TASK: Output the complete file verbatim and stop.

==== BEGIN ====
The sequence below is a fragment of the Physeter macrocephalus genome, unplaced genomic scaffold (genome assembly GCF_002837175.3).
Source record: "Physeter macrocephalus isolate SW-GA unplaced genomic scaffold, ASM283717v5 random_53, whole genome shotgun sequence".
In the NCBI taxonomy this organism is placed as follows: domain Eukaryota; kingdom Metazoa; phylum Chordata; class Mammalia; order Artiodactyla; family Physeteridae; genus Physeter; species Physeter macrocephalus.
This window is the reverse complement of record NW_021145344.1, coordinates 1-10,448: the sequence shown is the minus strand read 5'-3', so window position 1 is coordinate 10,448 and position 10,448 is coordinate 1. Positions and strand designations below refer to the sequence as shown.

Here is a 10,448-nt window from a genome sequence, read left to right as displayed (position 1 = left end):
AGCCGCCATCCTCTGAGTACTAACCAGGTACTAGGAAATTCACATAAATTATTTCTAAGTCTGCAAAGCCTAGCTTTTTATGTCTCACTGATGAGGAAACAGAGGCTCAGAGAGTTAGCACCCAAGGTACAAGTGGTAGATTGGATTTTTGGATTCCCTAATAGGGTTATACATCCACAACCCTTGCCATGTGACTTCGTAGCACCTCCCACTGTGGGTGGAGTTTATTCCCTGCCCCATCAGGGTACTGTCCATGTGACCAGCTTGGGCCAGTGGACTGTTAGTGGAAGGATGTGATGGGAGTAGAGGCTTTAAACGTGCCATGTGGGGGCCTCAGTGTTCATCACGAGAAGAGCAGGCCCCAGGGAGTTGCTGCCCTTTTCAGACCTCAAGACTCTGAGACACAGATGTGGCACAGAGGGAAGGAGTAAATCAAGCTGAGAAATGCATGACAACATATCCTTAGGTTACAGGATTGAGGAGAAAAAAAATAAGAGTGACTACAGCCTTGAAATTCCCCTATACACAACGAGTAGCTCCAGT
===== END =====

The sequence below is a fragment of the Physeter macrocephalus genome, unplaced genomic scaffold (genome assembly GCF_002837175.3).
Source record: "Physeter macrocephalus isolate SW-GA unplaced genomic scaffold, ASM283717v5 random_53, whole genome shotgun sequence".
In the NCBI taxonomy this organism is placed as follows: domain Eukaryota; kingdom Metazoa; phylum Chordata; class Mammalia; order Artiodactyla; family Physeteridae; genus Physeter; species Physeter macrocephalus.
This window is the reverse complement of record NW_021145344.1, coordinates 1-10,448: the sequence shown is the minus strand read 5'-3', so window position 1 is coordinate 10,448 and position 10,448 is coordinate 1. Positions and strand designations below refer to the sequence as shown.

Here is a 10,448-nt window from a genome sequence, read left to right as displayed (position 1 = left end):
AGCCGCCATCCTCTGAGTACTAACCAGGTACTAGGAAATTCACATAAATTATTTCTAAGTCTGCAAAGCCTAGCTTTTTATGTCTCACTGATGAGGAAACAGAGGCTCAGAGAGTTAGCACCCAAGGTACAAGTGGTAGATTGGATTTTTGGATTCCCTAATAGGGTTATACATCCACAACCCTTGCCATGTGACTTCGTAGCACCTCCCACTGTGGGTGGAGTTTATTCCCTGCCCCATCAGGGTACTGTCCATGTGACCAGCTTGGGCCAGTGGACTGTTAGTGGAAGGATGTGATGGGAGTAGAGGCTTTAAACGTGCCATGTGGGGGCCTCAGTGTTCATCACGAGAAGAGCAGGCCCCAGGGAGTTGCTGCCCTTTTCAGACCTCAAGACTCTGAGACACAGATGTGGCACAGAGGGAAGGAGTAAATCAAGCTGAGAAATGCATGACAACATATCCTTAGGTTACAGGATTGAGGAGAAAAAAAATAAGAGTGACTACAGCCTTGAAATTCCCCTATACACAACGAGTAGCTCCAGT